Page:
Preacher John Adams tells this story,
“A desperate woman entered a building known for its kindness. She was broke. She was hungry. She was cold. She was without a place to live for her and her two-year-old daughter. And when she began to tell her tale, the veteran of the streets of her urban city had heard many tales before, but this one was particularly sordid, particularly painful. The things she had done were despicable in a way he hadn’t heard in a long time, and he was grieved for her and for her child, and that the world has such circumstances in it. Finally, after she finished what she wanted to say, there was silence for a long time. And after the silence, he said the only thing he was thinking of at the time—not something he had pored over for years and years, but what was there—he said, “Have you ever thought of going to the church for help?” Years later, he says, “I’ll never forget the expression on her face,” the utter bewilderment and astonishment that he would ask such a stupid question. “The church!” she said. “The church? Why would I go to the church? They would just make me feel worse. What good is the church?” she asked.
It’s a question a lot of us ask. Some of us ask from the outside. “What good is the church?” we ask, reading about the Crusades and the inquisitions, reading about ecological catastrophes done in the name of Jesus and dominion of his people? From the outside, we think, “What good is the church?”
Hold that thought.
We pick up where we left off in last week’s scripture. Jesus sermon on the mount continues after the preamble of beatitudes setting the stage for ways in which disciples are blessed, he turns to them and says something directly to them, he says
“You are the salt of the earth; but if salt has lost its taste, how can its saltiness be restored? It is no longer good for anything but is thrown out and trampled underfoot.
5:14 “You are the light of the world. A city built on a hill cannot be hid.
The first question I have is who is the “you” Jesus is talking to in this sermon? Did he look directly at one person? Did he put his arms out and mean it as a plural “Y’all”? Did he mean it for just those folks listening? Is he talking to you, or is he talking to person behind you. New Testament Scholar Dale Bruner confirms that the you is plural. He is you folks are the light of the world. The answer, is those who identify themselves as disciples of Jesus Christ – those whom Jesus has named blessed who follow his ways instead of the worlds ways. He says they are the salt of the earth and the light to the world. The you is the church.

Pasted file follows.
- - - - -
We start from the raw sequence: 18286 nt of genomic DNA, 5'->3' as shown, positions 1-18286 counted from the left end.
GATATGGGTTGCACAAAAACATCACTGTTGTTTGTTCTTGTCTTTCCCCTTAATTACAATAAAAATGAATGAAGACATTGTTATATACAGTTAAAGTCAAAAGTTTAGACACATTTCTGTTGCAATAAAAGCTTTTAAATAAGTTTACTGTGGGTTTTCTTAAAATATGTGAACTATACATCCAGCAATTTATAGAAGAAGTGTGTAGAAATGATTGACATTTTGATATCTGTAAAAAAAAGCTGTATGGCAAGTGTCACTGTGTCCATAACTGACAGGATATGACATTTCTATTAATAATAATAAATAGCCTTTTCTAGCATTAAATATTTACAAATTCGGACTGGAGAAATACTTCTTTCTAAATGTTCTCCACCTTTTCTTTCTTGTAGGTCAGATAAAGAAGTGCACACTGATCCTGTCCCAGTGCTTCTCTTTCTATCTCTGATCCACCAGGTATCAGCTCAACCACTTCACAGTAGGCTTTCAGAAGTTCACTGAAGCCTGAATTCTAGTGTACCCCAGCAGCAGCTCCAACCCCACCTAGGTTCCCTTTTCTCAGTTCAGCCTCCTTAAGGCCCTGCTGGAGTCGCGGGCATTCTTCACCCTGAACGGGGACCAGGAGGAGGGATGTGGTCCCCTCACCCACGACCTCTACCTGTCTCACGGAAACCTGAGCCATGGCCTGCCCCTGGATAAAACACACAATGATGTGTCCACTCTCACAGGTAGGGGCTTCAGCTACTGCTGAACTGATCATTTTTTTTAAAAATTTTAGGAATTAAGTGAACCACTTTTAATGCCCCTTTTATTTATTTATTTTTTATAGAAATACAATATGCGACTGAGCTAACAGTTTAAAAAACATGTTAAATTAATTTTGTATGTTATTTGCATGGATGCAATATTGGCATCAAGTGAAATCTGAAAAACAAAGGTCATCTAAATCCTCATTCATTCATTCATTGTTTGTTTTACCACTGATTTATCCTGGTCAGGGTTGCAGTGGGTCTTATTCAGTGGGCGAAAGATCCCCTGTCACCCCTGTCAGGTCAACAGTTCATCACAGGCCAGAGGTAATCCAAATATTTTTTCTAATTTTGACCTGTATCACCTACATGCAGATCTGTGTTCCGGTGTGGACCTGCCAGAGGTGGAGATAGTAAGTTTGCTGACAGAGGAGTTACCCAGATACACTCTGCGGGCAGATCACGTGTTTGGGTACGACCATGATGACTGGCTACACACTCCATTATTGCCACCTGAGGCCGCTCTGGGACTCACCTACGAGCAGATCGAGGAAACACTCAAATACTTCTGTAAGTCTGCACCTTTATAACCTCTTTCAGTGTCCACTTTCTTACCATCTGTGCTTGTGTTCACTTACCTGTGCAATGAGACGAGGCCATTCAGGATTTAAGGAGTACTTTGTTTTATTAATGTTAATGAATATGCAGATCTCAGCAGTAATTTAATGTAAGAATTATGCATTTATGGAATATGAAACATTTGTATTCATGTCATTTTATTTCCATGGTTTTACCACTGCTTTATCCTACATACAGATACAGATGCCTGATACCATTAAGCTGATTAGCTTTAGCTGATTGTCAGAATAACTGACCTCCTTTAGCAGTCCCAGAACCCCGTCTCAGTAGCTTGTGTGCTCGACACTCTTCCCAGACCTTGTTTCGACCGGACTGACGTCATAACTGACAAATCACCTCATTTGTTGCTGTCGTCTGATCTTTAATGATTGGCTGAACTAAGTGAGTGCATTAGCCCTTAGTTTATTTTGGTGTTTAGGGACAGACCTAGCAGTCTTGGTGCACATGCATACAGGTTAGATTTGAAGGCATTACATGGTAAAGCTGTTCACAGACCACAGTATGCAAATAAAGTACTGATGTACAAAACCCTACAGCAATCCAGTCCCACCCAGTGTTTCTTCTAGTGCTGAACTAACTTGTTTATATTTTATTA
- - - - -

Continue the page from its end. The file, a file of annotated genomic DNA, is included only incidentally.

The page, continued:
Salt is sprinkled all over the Bible.
In the book of Leviticus, salt, used both to add flavor to food and to preserve it, was required to be a part of the grain offerings people brought to temple. In the book of Numbers, the promises and sacrifices that people make to God are called a “covenant of salt.” Salt, present in good food, tears, ocean water, and the earth, was part of everyday life. It was also vital to the well-being of humanity. We need salt in order to be healthy.
Salt is in us, just like light and without both we cease to thrive and live.
Salt has been used in all sorts of jargon. People say, “she’s a little salty,” meaning agitated, “because we ate the last cupcake.” Or we say, (usually talking about an older generation), they are the salt of the earth meaning the real deal, authentic, hard working, honest people.
Either way when someone’s saltiness comes out, we see their authenticity, their true selves, and they stand out from other people.
You may remember a time when Jesus said, he was the light of the world. Jesus says in John 8 “I am the light of the world. Whoever follows me will not walk in darkness, but will have the light of life.” But in Matthew, Mark and Luke where the sermon on the Mount is preached, Jesus shines his light on those listening and says, they are the light of the world. Now Jesus says that his listeners are the “light of the world.” His mission is now their mission. His words and deeds are their words and deeds.